Recognized for his achievements, Mr. Limbaugh received the Marconi Award for Syndicated Radio Personality of the Year given by the National Association of Broadcasters in 1992, 1995, 2000 and 2005. In 1993, he was inducted into the Radio Hall of Fame and in 1998, into the National Association of Broadcasters Hall of Fame.  

Born Rush Hudson Limbaugh III in Jan. 1951 in Cape Girardeau, Missouri, to a family with generations of attorneys, he chose to explore his passion for broadcasting at age 16 by working on-air as a disc jockey for a radio station in his hometown. After four years, he left for Pittsburgh to work at the former ABC owned and operated KQV. He later moved to Kansas City where he eventually tired of disc jockey life and left broadcasting for business. He joined the Kansas City Royals as director of group sales in Feb. 1979 and later served as director of sales and special events.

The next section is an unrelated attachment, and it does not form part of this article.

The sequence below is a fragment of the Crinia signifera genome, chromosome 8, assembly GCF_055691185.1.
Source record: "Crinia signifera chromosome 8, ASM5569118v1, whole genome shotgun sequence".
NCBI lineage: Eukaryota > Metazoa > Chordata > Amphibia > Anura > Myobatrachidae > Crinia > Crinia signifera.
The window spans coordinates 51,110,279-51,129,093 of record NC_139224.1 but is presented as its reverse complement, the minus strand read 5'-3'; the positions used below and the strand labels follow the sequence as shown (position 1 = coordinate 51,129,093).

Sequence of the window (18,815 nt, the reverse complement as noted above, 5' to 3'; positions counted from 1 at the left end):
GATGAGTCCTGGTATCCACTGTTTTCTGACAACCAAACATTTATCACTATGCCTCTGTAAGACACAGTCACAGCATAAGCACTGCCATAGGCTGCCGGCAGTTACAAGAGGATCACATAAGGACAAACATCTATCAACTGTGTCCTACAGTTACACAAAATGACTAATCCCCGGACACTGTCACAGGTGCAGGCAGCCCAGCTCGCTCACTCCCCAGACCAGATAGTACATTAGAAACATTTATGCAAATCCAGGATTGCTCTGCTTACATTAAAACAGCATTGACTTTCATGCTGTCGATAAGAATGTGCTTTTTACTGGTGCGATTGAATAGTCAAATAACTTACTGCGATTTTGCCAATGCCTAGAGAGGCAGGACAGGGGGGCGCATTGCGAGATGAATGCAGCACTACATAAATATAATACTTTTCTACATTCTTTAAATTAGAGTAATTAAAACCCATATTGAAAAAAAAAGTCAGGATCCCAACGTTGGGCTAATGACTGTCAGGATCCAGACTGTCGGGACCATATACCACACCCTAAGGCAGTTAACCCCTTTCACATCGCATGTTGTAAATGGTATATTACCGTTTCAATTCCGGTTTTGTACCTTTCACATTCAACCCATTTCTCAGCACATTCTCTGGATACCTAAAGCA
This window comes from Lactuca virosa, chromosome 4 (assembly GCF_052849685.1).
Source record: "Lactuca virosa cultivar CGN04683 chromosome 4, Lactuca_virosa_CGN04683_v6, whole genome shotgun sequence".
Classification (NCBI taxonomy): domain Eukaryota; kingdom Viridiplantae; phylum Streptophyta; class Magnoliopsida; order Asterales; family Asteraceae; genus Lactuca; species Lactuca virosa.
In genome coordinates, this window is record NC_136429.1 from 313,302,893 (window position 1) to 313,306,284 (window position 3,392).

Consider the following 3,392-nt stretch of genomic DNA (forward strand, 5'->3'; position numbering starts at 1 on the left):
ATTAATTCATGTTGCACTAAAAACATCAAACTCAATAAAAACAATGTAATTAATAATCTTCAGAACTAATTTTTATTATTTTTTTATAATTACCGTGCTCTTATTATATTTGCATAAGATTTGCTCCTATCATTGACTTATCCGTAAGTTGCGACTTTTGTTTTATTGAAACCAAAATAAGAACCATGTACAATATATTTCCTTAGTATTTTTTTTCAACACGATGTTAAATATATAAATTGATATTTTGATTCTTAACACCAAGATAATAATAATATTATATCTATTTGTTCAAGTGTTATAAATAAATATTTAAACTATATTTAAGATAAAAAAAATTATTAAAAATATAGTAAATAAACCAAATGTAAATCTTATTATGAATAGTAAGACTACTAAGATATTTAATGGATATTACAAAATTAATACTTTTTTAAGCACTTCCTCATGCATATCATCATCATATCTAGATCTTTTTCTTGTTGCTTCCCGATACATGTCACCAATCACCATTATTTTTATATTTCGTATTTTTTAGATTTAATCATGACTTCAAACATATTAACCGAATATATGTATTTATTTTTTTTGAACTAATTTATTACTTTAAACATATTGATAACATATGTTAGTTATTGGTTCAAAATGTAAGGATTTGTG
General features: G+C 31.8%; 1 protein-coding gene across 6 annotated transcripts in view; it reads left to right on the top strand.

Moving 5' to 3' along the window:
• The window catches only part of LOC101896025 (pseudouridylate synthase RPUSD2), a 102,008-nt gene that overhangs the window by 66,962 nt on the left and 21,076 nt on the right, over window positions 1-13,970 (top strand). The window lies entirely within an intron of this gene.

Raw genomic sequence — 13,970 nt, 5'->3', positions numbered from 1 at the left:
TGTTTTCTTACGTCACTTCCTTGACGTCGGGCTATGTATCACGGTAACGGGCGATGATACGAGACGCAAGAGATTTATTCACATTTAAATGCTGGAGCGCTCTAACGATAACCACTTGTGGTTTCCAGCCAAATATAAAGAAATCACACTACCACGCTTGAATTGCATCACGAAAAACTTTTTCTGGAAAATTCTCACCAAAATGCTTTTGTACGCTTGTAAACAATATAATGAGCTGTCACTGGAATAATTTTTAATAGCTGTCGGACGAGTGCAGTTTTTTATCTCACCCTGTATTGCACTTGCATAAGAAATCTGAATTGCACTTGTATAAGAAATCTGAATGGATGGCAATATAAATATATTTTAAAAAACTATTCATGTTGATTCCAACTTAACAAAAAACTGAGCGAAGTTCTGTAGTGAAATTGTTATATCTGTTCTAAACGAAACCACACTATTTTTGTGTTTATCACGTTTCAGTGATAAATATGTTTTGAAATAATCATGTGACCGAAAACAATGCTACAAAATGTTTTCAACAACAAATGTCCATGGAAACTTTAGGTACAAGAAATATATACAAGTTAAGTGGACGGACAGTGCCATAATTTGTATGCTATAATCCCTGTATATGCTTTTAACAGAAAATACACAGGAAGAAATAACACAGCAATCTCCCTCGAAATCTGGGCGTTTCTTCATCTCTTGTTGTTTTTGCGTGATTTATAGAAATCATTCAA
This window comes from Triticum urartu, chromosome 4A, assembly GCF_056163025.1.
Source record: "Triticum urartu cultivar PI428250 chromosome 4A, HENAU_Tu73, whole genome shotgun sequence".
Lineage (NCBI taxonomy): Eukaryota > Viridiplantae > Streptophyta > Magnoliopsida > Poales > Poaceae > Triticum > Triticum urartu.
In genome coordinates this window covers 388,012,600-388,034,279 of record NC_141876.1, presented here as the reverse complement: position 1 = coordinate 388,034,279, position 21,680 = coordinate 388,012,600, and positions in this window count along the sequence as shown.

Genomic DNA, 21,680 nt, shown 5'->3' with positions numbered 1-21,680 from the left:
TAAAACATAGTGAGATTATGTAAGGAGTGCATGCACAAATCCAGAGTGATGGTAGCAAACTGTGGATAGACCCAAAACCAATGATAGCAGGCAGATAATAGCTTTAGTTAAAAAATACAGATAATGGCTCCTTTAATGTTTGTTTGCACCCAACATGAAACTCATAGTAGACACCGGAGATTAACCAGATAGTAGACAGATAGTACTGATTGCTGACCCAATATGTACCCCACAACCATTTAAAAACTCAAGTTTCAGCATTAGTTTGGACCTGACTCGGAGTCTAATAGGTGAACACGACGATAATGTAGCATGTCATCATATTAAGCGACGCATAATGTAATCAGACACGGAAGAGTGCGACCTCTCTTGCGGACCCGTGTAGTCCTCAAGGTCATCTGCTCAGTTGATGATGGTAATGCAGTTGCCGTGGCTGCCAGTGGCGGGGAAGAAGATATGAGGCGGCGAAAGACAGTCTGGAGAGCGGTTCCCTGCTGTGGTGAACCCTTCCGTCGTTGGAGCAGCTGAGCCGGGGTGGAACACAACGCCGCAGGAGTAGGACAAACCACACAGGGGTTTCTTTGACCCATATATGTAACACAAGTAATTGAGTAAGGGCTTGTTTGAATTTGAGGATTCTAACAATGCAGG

By 1983, Mr. Limbaugh got the broadcasting bug back and re-entered radio as a political commentator for KMBZ in Kansas City. A year later, he was the host of a daytime talk show on KFBK in Sacramento, Calif., where he nearly tripled the program’s ratings in four years. From there, he went to New York in 1988 where his record-breaking national show was born.

News